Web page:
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Layering For Hiking In Springtime

Layering For Hiking In Springtime

The best way to layer up for the first hike of the season

group of hikers layering clothing for spring hike

The birds are chirping, the snow is (mostly) melting, and we have officially sprung forward after daylight savings. This can only mean one thing: hiking season is upon us! When it comes to spring hiking, one thing is for certain: the weather will always be up in the air. Mornings may hang in the 30s and the afternoon will hit 70 and sunny – so how do you prepare? We’re giving the run down on how to tackle layering for hiking in the springtime. 

Three cheers for three layer types! This is the best way to think about your clothing and will help you make sure you’re picking the right combination. Before you start grabbing the jacket, take a step back and think of your items in terms of base layer, mid layer, and outer layer. We’ll get into the specifics of how each plays a role and what to look for in each.

Base Layer

Let’s start at the base layer. The function of your base layer is to keep you dry, prevent moisture from lingering on your skin, and to allow any moisture that does make its way to evaporate. Base layers can be made out of many different materials. The most common include polyester, cotton, silk, and merino wool. Wool will work best across a range of temperatures despite length of wear or getting wet, but is also more expensive than other options. Polyester is a more inexpensive option, but can be overly warm at times and will hold odor more quickly. Cotton is the least recommended, as it holds moisture the most and isn’t great at keeping warmth.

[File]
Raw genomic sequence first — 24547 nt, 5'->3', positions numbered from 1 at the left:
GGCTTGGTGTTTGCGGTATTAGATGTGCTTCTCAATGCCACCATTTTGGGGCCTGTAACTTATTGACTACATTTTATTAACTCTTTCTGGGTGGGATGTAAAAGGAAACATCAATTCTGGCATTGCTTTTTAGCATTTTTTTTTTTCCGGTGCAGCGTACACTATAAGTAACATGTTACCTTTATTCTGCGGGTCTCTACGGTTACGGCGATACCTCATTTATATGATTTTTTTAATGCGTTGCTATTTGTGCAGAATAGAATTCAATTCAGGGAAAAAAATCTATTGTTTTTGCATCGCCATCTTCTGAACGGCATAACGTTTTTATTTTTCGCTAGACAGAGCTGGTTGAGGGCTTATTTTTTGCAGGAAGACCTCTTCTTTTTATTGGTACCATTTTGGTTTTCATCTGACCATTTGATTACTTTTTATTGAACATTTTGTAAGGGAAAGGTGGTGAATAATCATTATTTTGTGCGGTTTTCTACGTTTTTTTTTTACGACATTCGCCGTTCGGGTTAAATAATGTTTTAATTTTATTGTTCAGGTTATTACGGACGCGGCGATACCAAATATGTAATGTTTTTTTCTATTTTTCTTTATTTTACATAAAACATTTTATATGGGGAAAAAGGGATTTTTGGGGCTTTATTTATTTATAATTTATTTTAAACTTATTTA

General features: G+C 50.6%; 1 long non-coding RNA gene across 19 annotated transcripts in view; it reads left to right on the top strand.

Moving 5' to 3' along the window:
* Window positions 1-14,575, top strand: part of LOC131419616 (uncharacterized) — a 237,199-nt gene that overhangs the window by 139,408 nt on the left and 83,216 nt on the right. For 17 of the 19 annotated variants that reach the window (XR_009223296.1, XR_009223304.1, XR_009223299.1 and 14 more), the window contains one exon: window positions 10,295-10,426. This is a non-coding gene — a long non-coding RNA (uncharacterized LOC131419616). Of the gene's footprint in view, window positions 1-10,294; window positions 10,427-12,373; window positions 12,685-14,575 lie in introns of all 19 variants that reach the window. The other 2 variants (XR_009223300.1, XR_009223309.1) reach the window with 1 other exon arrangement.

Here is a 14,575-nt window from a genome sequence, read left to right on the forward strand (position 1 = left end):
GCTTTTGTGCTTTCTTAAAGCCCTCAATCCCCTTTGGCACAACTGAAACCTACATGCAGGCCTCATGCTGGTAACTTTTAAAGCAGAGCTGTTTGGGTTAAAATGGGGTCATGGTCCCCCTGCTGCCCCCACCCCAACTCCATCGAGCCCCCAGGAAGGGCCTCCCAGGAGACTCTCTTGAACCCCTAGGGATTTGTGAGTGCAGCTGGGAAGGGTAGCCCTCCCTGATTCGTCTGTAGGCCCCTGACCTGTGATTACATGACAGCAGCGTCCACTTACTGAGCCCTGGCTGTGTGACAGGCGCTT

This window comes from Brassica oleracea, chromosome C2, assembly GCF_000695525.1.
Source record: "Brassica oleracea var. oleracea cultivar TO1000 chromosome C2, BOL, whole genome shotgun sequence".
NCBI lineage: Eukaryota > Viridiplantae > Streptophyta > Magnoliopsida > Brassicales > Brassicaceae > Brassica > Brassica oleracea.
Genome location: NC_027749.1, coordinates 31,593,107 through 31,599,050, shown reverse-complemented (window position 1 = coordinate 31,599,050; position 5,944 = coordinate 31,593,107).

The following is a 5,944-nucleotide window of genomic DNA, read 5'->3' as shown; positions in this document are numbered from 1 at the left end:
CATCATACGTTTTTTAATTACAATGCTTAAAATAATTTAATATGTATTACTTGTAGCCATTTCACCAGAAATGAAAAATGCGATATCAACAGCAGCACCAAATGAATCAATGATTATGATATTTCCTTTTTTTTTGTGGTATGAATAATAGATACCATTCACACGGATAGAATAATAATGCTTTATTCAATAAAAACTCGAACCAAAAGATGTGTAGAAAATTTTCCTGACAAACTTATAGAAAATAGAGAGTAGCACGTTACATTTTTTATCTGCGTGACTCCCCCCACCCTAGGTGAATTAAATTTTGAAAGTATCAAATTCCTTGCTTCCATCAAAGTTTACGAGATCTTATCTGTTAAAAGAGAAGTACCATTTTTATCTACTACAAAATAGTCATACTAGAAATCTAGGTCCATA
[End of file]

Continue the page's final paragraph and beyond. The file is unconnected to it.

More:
Mid Layer

Now we’re ready for the mid layer. Here, it’s all about creating insulation. Keep in mind, you’ll most likely be wearing more than one mid layer, as this is where the actual warmth will be coming from. Enter: fleeces, wools, vests, and down jackets. When it comes to picking the best option, it’s tough to give a catch-all answer. There is so much variety when it comes to mid layering, so understanding what combination will work best for the weather, elements, and your packing capacity will differ. 

Outer Layer

Finally, we’ve made it to our outer layer! Now our goal is to keep the elements out. In pretty much all scenarios, it’s best to incorporate a water and wind resistant outer layer. The key is finding an effective option that also allows for breathability. Unless there is a true hard rainfall, you’ll want this layer to have breathability so things don’t get too restrictive or heavy. Going for a soft shell option like these North Face Apex Flex jackets are great to cover your bases.

With these basics in mind, you’ll most definitely be prepared for layering for hiking in springtime. Looking for some destinations to get you started? Check out our suggestions for best national parks to visit this spring.